Here are some photos from my thesis reception at Carroll Gallery at Tulane University in New Orleans. Thanks everyone for coming out!
The show was titled Through a Glass Darkly. Since I had primarily been a plein air painter before starting grad school at Tulane, I wanted to address the use of photographs in my new painting process. Below is an excerpt of my artist statement for this show:
The title of the exhibition, Through a Glass Darkly, refers to the use of a camera lens that first captured these images as reference photographs before human hands abstracted them into paintings. Another layer of glass (the windshield of a moving vehicle) further influenced the paintings in the passenger series. The hazy landmarks and suggested details fall into the darkness, or they are just an illusion all along. Imaginary fog, smoke, and smudges on the windshield indistinguishably meld together on the painted surface. The vertical marks made by printmaking brayers resemble pixelated digital images, in addition to a driving rain on the windshield. The ambiguity of blurred forms invites active looking, imaginative interpretations, and contextual guesswork by the viewers based on their memories.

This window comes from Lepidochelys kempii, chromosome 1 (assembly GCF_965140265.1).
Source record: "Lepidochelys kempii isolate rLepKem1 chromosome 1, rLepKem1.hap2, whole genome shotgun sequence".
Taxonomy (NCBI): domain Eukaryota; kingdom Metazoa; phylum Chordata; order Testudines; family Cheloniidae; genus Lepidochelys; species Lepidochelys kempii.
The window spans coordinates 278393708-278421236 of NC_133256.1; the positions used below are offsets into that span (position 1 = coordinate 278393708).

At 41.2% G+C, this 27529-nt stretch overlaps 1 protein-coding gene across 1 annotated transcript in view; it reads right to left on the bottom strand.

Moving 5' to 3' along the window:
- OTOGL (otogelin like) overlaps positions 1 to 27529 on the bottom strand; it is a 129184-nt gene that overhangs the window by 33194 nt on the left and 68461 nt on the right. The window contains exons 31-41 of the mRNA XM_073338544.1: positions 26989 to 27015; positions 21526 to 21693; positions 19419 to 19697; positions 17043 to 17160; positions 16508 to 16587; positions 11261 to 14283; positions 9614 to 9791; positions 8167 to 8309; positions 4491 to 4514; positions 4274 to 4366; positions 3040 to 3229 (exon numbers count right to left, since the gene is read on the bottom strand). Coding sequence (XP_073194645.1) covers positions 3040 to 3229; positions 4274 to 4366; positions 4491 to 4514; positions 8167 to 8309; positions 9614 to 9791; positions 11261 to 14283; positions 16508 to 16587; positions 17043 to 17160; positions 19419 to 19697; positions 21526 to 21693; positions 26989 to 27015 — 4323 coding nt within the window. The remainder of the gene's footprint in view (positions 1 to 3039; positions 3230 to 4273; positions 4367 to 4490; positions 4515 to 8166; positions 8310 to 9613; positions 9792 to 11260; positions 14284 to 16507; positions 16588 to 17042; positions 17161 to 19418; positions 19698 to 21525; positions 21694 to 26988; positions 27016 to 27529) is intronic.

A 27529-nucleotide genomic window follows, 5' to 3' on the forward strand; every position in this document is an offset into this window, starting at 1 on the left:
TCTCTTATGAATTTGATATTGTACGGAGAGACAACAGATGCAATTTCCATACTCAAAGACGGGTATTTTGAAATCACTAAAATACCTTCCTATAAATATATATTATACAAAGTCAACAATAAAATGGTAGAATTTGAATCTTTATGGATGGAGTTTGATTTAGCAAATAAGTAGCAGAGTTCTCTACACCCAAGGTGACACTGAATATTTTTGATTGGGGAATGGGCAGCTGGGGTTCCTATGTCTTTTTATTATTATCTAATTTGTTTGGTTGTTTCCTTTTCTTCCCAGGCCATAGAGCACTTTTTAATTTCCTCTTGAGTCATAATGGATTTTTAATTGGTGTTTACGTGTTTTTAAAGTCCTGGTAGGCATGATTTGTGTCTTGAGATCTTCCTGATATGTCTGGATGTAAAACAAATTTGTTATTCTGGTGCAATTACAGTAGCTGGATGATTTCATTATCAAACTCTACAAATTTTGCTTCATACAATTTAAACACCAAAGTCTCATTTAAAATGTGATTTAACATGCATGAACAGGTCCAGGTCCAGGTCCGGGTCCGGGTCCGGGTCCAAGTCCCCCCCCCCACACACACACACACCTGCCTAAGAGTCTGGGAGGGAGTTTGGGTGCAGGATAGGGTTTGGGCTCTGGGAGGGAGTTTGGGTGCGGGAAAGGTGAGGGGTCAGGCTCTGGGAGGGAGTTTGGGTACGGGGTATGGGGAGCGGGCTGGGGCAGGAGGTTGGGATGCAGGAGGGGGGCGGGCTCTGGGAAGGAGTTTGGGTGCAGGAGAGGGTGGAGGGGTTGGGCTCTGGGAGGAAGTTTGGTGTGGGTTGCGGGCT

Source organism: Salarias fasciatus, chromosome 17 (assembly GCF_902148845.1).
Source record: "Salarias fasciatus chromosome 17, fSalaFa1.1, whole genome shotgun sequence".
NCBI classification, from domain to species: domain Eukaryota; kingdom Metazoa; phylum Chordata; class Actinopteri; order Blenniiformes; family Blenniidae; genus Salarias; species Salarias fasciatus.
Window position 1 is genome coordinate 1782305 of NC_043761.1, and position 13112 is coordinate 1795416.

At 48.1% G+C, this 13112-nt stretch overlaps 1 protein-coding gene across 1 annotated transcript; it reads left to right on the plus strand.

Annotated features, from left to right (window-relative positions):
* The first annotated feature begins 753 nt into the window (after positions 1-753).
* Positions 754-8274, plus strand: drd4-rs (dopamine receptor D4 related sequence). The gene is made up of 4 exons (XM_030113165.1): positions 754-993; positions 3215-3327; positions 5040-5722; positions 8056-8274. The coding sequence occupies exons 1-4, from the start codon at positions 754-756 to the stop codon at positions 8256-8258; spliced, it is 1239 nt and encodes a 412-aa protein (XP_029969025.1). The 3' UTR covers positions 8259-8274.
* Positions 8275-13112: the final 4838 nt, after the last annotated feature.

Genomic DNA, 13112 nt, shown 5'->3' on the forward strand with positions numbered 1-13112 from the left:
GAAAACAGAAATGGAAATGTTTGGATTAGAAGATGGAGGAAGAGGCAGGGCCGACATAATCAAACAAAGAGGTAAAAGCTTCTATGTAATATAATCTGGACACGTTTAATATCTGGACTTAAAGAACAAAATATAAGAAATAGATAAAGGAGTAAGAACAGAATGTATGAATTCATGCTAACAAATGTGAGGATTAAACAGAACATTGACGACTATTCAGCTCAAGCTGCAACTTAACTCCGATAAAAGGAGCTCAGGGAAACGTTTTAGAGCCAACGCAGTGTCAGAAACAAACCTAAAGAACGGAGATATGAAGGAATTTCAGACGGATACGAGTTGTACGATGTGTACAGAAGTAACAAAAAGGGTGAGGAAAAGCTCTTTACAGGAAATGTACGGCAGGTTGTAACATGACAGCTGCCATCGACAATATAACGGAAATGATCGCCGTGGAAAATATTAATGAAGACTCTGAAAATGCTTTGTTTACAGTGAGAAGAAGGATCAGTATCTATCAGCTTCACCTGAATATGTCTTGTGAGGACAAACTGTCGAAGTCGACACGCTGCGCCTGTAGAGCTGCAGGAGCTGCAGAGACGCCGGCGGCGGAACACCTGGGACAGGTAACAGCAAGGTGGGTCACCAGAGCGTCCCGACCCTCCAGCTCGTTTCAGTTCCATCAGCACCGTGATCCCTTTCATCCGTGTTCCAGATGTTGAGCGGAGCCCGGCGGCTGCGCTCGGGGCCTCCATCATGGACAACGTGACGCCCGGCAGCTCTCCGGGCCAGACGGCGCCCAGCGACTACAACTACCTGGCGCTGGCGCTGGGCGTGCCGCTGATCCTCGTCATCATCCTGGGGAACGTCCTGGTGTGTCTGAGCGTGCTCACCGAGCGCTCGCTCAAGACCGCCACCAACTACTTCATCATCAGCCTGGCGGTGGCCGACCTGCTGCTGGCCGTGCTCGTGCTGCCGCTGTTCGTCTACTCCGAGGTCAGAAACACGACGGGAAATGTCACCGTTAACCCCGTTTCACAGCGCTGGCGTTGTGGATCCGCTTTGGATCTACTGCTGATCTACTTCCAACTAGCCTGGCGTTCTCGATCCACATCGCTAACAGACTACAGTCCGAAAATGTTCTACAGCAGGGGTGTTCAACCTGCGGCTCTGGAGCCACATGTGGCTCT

Another reference is made to Ingmar Bergman’s 1961 film of the same title that the filmmaker adopted from a biblical phrase. The expression is used to explain having the “obscure or imperfect vision of reality,” and that “we do not now see clearly, but at the end of time, we will do so.” The paintings may seem bleak or out of focus, but in each image there is light at the end of the dark tunnel. Using the New Orleans nightscapes as the subject matter, these paintings express the sense of unease, as well as fear and excitement by what may lie ahead.
 "through a glass darkly". The American Heritage® New Dictionary of Cultural Literacy, Third Edition. Houghton Mifflin Company, 2005. Web. 25 March 2017. http://www.dictionary.com/browse/through-a-glass-darkly